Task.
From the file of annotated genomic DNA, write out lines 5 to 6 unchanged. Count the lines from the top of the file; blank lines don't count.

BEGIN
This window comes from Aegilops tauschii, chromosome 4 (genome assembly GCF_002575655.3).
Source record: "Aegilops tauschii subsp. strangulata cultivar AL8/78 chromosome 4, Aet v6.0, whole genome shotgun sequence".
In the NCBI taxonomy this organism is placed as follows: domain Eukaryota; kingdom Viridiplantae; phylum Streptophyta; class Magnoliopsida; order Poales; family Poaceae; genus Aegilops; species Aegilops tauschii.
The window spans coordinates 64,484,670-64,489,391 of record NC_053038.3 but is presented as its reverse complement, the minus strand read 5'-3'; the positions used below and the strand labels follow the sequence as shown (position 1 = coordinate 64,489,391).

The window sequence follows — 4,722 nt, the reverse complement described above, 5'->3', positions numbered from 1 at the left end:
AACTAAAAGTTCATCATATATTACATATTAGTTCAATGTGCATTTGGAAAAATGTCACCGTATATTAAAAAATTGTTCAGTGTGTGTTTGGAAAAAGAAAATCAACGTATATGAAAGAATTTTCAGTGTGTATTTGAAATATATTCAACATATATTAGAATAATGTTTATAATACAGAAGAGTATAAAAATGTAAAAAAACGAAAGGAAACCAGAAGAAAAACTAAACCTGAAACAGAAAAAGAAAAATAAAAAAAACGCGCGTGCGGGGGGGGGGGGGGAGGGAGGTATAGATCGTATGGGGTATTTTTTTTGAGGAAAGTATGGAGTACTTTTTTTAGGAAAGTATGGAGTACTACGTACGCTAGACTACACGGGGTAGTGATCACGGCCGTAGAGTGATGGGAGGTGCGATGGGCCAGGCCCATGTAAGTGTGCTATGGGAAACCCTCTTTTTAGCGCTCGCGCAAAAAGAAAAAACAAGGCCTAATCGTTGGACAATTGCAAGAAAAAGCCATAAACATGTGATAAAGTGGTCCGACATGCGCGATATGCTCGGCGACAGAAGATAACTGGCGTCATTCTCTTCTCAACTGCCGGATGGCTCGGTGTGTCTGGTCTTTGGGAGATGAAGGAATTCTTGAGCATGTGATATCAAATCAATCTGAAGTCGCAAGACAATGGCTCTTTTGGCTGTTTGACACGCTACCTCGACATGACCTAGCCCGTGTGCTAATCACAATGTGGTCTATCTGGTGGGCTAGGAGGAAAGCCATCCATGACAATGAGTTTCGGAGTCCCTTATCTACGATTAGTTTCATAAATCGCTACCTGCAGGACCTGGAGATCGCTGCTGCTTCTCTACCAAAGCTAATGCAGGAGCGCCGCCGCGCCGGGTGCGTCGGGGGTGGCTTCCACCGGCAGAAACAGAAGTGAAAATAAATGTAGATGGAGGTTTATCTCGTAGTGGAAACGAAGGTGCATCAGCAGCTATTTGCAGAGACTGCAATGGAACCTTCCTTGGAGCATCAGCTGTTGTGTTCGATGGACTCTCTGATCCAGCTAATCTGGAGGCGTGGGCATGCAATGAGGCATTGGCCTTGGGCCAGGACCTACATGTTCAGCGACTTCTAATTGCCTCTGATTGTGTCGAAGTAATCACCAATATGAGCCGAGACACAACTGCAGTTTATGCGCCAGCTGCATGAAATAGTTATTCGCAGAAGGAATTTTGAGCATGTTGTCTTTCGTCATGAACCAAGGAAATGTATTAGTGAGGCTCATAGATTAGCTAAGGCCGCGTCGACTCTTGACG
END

The window sequence follows — 4,722 nt, the reverse complement described above, 5'->3', positions numbered from 1 at the left end:
AACTAAAAGTTCATCATATATTACATATTAGTTCAATGTGCATTTGGAAAAATGTCACCGTATATTAAAAAATTGTTCAGTGTGTGTTTGGAAAAAGAAAATCAACGTATATGAAAGAATTTTCAGTGTGTATTTGAAATATATTCAACATATATTAGAATAATGTTTATAATACAGAAGAGTATAAAAATGTAAAAAAACGAAAGGAAACCAGAAGAAAAACTAAACCTGAAACAGAAAAAGAAAAATAAAAAAAACGCGCGTGCGGGGGGGGGGGGGGAGGGAGGTATAGATCGTATGGGGTATTTTTTTTGAGGAAAGTATGGAGTACTTTTTTTAGGAAAGTATGGAGTACTACGTACGCTAGACTACACGGGGTAGTGATCACGGCCGTAGAGTGATGGGAGGTGCGATGGGCCAGGCCCATGTAAGTGTGCTATGGGAAACCCTCTTTTTAGCGCTCGCGCAAAAAGAAAAAACAAGGCCTAATCGTTGGACAATTGCAAGAAAAAGCCATAAACATGTGATAAAGTGGTCCGACATGCGCGATATGCTCGGCGACAGAAGATAACTGGCGTCATTCTCTTCTCAACTGCCGGATGGCTCGGTGTGTCTGGTCTTTGGGAGATGAAGGAATTCTTGAGCATGTGATATCAAATCAATCTGAAGTCGCAAGACAATGGCTCTTTTGGCTGTTTGACACGCTACCTCGACATGACCTAGCCCGTGTGCTAATCACAATGTGGTCTATCTGGTGGGCTAGGAGGAAAGCCATCCATGACAATGAGTTTCGGAGTCCCTTATCTACGATTAGTTTCATAAATCGCTACCTGCAGGACCTGGAGATCGCTGCTGCTTCTCTACCAAAGCTAATGCAGGAGCGCCGCCGCGCCGGGTGCGTCGGGGGTGGCTTCCACCGGCAGAAACAGAAGTGAAAATAAATGTAGATGGAGGTTTATCTCGTAGTGGAAACGAAGGTGCATCAGCAGCTATTTGCAGAGACTGCAATGGAACCTTCCTTGGAGCATCAGCTGTTGTGTTCGATGGACTCTCTGATCCAGCTAATCTGGAGGCGTGGGCATGCAATGAGGCATTGGCCTTGGGCCAGGACCTACATGTTCAGCGACTTCTAATTGCCTCTGATTGTGTCGAAGTAATCACCAATATGAGCCGAGACACAACTGCAGTTTATGCGCCAGCTGCATGAAATAGTTATTCGCAGAAGGAATTTTGAGCATGTTGTCTTTCGTCATGAACCAAGGAAATGTATTAGTGAGGCTCATAGATTAGCTAAGGCCGCGTCGACTCTTGACG